Day 4 – Phnom Penh to Mondolkiri

Early start. Up at 6am, checked out of the guest house and a tuc tuc to the minibus. The route from Phnom Penh seems to be busy with lots of locals piling on this minibus with all kinds of boxes and packages to take with them. We are packed in tightly with no nook or cranny left spare. 


It doesn’t take log for Phnom Penh to disappear, being replaced with rice paddies. I get the feeling that I’m going to really enjoy this side of Cambodia much more than the bustling city. The rainy season has started so the landscape is vivid green and glistening. It’s absolutely beautiful. The Tarmac roads give way to dirt roads and the concrete buildings to wooden ones on stilts. Children are running around playing or in the local schools and animals are free to roam.


Most of the land is farmed. There’s a mixture of smaller, local farms which people must use to help themselves become more sufficient, and gigantic spaces dedicated to a single crop. Rice paddies are the most notable because they can reach as far as the eye can see without obstruction. Massive stretches of road are lined with trees which are all planted in dead straight lines with equal spacing between them. There’s a lot of tamarind in the area so I wonder if that’s what is growing, but it’s impossible to tell as we bomb past.

This driver does not hang around. He hurtles down the bumpy roads, pounding his horn at any bike or truck in front, weaving between vehicles and narrowly dodging big trucks which would wipe us out. It’s best not to look. As we get more into the countryside, and the Tarmac fades, the locals put on their seat belts as if they knew something was coming. Eek!


One thing that particularly strikes me as we hurtle through Cambodia is the stark contrast between splendour and disrepair. It’s not uncommon to see a large house which is ornately decorated and immaculate in appearance next to a shack. A small wooden shack which leans to one side and houses a large family. Furthermore you also see large wooden buildings which appear to have been “let go” a little; the paint is chipped, multiple repairs have been made and corrugated iron used to fix holes, but on the roof might be a beautiful statue in gold and bright colours, plus detailing and decorations on the roof in bright gold. It doesn’t really make sense to me. It doesn’t add up.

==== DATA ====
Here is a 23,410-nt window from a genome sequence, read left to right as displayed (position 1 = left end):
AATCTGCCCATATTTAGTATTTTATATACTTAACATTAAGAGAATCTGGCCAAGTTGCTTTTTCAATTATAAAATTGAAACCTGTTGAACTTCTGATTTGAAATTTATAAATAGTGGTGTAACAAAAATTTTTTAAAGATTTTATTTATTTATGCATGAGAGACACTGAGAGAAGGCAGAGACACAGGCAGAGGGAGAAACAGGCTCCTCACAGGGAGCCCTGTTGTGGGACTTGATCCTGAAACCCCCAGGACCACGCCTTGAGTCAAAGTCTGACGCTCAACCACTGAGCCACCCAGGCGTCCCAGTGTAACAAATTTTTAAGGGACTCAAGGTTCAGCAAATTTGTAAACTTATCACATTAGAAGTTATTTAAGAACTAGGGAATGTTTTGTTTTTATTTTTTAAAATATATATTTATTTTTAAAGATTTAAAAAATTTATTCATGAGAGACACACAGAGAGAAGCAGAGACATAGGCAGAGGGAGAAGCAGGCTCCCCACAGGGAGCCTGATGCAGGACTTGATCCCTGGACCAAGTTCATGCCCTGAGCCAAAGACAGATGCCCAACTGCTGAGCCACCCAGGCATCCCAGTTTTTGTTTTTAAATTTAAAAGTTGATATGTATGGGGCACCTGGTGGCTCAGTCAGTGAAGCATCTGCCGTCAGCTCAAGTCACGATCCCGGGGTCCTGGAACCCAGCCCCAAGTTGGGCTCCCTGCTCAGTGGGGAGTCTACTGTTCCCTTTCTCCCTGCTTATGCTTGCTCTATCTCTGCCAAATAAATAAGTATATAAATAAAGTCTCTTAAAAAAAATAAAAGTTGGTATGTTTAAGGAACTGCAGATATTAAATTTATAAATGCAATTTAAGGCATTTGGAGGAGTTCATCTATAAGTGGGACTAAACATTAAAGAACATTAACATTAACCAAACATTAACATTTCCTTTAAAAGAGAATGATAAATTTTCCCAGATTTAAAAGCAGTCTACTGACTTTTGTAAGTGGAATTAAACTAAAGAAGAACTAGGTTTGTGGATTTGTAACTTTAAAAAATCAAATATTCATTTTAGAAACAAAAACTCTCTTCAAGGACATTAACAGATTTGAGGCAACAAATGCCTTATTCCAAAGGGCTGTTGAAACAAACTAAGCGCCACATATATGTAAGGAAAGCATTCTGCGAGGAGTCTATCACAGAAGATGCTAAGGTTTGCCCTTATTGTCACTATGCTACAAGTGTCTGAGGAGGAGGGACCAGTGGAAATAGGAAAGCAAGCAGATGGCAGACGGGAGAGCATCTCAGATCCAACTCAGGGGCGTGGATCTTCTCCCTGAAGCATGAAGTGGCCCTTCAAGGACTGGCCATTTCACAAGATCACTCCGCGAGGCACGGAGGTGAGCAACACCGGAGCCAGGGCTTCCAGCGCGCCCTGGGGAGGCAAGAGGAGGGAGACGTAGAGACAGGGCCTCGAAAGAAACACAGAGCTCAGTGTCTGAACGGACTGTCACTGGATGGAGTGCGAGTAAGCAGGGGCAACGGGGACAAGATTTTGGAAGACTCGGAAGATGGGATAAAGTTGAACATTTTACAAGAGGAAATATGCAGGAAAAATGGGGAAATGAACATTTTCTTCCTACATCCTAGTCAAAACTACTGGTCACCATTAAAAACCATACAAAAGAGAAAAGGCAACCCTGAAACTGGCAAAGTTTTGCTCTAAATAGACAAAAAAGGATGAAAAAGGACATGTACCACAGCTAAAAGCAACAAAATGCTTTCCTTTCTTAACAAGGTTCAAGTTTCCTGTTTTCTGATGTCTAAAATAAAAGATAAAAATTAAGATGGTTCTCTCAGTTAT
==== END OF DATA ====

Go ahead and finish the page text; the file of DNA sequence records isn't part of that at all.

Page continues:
Anyway we arrive in Mondolkiri after around 5 hours and hop off to be greeted by a local guy speaking flawless English and asking us our view on “Brexit”. We remembered that it would be around 6am UK time and results would be announced so we rushed to the nearest place which advertised WIFI and checked the news. Britain is to leave the EU. This was all we were talking about for a while so sat with a drink and mulled it over while the rain hammered down and trapped us inside. The daughter of the owner took a particular interest in us and came over  to chat with us and show her toys which was sweet.

 likiOnce the rain calmed we walked across the town to a guesthouse that we had been recommended, despite warnings that people hadn’t heard of westerners staying there. Turns out no one spoke English there but we fumbled through, not wanting to have to stay in one of the local westerner places. Nice room too, and cheap!

We got ourselves sorted and headed to lunch. We chose a small place which sold a few simple options of whatever they were already cooking. Again, they seemed very confused that we would choose to eat there, not at one of the big restaurants. But in my opinion the food is better, and it’s way cheaper!


As soon as our food arrived it was attack of the flying monster moths though. They dive bombed our faces like fighter jets until we were reduced to squirming, squealing embarrassments. We shovelled our food into our faces at lightning speed and threw the money at them to escape, nearly tripping over two dogs going at it in the doorway. We headed to a bar to have a quick drink and organise our trip for tomorrow then caught a ride home on the back of a motorbike as it was dark. Except these tiny bikes don’t appear to cope well with three fully grown adults, swerving and toppling as soon as we set off! This was all made a little funnier by the fact our driver spoke no English, and is no Cambodian so instructions and communication were severely hampered. After righting ourselves we got back on and continued the treacherous ride home. We are spending all day on these bikes tomorrow. Genuinely kind of scared!

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